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outapitts

Litter in Pittsburgh

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Disclaimer: This is not a post meant to bash the city or bait anyone into an argument. I will do my very best not to articulate my own personal emotions into any more of my posts. End of Disclaimer.

Ok, so here's something I wanna talk about: Litter in Pittsburgh. Ever since I was a little kid and my dad would take me to Three Rivers Stadium to see the Pirates, I noticed the large amounts of trash strewn along side of the parkway, downtown, and just about everywhere in sight. Nothing has changed since then. The road banks, medians, and gutters are choked with litter. Mainly it's stuff that was obviously tossed out the window by commuters. Mostly coffee cups, fountain cups, fast food refuse, etc.

Most Pittsburghers probably don't think this is a big problem, since very little is being done about it and it's been this way for so long. However, I think many out-of-towners might see us as a bunch of disgusting litterbugs. I've seen the occasional group of civic-minded volunteers from time to time picking up trash in the summertime on the side of the road, but within a few days the work they did is undone with new litter.

Personally I feel that there should be some strict, enforced laws against littering. The key word here is "enforced". Even in some of the most dilapadated neighborhoods, a lack of litter would make it look 100 times better. I was exited about Bob O' Connor's "red up Pittsburgh" agenda. That guy would have done so much good for the city.

So now what? Any suggestions? Personally I think the litter issue should be a huge priority for the city. Anyone caught littering should be fined and forced to spend a weekend picking up litter themselves. What do y'all think?

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I seem to remember they were going to fine people for littering, at least in certain neighborhoods, but I don't know if anything came of it. I'm not sure you really can enforce it.

People need to take pride in their city and keep it clean, but I don't know how to encourage that. The sort who are likely to litter probably wouldn't pay attention to any kind of campaign.

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What about prisoners? Central PA has some programs where large groups of prisoners clean up litter regularly. Why not do that here? Also, a $1,000.00 fine + cummunity service might deter people from throwing stuff out the window, even if there's only a slight chance of them actually being caught.

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I don't know if they do that here or not (the prisoners picking up litter). It would work for highways and stuff, but probably not city streets.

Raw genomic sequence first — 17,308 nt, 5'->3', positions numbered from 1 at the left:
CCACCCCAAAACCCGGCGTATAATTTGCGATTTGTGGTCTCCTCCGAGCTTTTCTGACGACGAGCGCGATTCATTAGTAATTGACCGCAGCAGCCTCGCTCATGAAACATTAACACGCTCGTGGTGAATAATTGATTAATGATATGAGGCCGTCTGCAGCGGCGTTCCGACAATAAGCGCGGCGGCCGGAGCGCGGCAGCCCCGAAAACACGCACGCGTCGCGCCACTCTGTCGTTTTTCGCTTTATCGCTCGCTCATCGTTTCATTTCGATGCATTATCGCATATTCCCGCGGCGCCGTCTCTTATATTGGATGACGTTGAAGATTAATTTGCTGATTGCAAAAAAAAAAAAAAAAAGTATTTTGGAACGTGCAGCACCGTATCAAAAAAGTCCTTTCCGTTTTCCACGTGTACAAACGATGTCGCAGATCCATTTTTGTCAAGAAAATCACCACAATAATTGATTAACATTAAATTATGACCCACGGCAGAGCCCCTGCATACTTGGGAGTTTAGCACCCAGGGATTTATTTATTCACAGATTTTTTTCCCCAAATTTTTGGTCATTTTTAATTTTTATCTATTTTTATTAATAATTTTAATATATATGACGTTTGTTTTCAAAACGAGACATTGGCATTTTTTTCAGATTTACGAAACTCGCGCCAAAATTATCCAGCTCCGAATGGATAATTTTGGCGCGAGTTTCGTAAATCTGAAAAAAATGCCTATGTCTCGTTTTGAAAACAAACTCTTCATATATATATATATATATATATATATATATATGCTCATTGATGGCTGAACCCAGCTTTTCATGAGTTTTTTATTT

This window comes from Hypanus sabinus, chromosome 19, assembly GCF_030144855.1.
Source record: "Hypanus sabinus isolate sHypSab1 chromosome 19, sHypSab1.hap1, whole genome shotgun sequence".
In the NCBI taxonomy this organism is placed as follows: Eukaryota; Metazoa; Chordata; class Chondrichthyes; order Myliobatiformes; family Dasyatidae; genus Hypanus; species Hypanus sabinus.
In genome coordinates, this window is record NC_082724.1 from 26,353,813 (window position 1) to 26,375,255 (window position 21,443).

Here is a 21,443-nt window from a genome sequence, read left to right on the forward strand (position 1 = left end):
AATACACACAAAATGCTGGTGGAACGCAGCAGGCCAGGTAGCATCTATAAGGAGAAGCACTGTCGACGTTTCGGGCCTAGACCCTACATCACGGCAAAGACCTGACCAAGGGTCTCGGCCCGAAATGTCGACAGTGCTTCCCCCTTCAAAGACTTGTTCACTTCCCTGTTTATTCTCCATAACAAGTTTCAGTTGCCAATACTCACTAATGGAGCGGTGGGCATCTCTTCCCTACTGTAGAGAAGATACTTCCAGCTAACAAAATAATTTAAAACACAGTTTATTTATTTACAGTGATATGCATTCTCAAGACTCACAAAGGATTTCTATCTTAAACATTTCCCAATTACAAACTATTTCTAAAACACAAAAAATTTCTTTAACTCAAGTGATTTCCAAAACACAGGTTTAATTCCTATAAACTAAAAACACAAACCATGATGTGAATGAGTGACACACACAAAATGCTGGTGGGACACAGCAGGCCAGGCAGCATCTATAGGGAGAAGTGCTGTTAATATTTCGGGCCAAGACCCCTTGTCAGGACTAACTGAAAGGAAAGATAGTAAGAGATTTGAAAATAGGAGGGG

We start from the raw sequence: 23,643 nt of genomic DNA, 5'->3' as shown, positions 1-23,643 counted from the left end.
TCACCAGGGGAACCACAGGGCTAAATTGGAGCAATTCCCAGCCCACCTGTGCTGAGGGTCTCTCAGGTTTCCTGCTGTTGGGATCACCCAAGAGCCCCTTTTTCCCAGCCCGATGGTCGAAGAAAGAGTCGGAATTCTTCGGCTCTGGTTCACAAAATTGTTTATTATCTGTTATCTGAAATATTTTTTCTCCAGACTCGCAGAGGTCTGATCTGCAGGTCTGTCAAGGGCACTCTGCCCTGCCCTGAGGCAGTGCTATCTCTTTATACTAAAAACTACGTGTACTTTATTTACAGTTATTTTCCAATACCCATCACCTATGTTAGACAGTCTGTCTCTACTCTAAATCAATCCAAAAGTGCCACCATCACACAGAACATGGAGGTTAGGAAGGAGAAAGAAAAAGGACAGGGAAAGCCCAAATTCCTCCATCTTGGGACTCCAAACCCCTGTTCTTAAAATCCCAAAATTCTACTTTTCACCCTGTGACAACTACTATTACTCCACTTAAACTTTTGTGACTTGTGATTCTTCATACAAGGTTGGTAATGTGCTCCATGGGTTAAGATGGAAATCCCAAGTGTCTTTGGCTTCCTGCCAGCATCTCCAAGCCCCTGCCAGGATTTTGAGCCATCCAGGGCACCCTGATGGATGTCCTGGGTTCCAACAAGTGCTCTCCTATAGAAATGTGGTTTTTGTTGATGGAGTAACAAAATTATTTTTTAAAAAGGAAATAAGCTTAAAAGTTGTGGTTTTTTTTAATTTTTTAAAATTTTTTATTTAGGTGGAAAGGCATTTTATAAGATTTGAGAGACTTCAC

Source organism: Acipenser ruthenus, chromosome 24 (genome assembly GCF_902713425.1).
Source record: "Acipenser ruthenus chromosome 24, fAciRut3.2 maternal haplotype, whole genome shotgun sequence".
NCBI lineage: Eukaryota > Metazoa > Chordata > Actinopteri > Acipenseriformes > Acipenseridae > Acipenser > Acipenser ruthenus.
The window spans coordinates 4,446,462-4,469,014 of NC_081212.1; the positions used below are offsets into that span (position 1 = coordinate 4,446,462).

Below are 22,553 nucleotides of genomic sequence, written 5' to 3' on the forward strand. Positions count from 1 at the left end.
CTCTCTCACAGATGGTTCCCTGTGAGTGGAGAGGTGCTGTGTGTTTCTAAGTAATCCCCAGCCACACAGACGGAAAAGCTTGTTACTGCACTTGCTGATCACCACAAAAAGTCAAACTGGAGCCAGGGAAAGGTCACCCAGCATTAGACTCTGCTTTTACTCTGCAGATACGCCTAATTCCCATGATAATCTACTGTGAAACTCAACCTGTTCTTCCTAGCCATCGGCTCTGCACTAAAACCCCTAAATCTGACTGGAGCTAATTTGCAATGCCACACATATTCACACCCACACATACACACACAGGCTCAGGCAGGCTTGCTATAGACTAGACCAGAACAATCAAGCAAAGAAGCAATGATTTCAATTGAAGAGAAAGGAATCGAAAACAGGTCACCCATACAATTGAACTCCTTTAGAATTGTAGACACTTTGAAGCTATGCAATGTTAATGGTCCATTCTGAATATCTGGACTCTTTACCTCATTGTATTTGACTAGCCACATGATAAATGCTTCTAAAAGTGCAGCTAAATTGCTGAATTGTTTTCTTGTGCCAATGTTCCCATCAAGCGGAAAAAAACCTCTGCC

I wonder how many of the litter-bugs are students. Those who are from out of town may not feel as much responsibility for keeping the city clean. (This is not to say that all students litter, of course). Certainly Oakland is one of the neighborhoods with a litter problem. Whereas residential areas with lower student population, such as Highland Park, seem much cleaner.

On the whole I don't think I see excessive an amount of litter, but in Oakland and parts of Downtown I do agree it's a problem. Those are both neighborhoods with lots of students.

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I was going to avoid any and all Outapitts posts, but I like how this has become a productive discussion and not the baiting/bashing that I expected when opening this, so I'll add to it.

Litter is generally a symptom of poverty... usually seen with low-wage renters without a stake in the neighborhood. In Pittsburgh, as well as in pretty much any other city, a lot of litter can be seen when traveling through neighborhoods with a large percentage of impoverished people. I also agree with Gerbil regarding students in areas like Oakland - they have no stake in their neighborhood and often landlords are not held accountable. This was also a huge problem in Columbus near OSU. Neighborhood initiatives that encourage home-ownership will have an affect on this problem. Tougher laws and steep fines would probably help for landlords who don't take care of their properties.

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Pittsburgh is a pretty city no matter how much it's government or economy suck at the present time. I understand the whole thing about poverty and the college kids too. If this was some cookie-cutter town in the middle of the midwest somewhere then all this litter wouldn't stand in such stark contrast as it does in Pittsburgh. However, I think the litter problem in Pittsburgh is twice as bad just because the city's so uniquely beautiful in many ways to begin with. Something needs to be done about it. It's so much more of an eyesore because of the fact it's in Pittsburgh.

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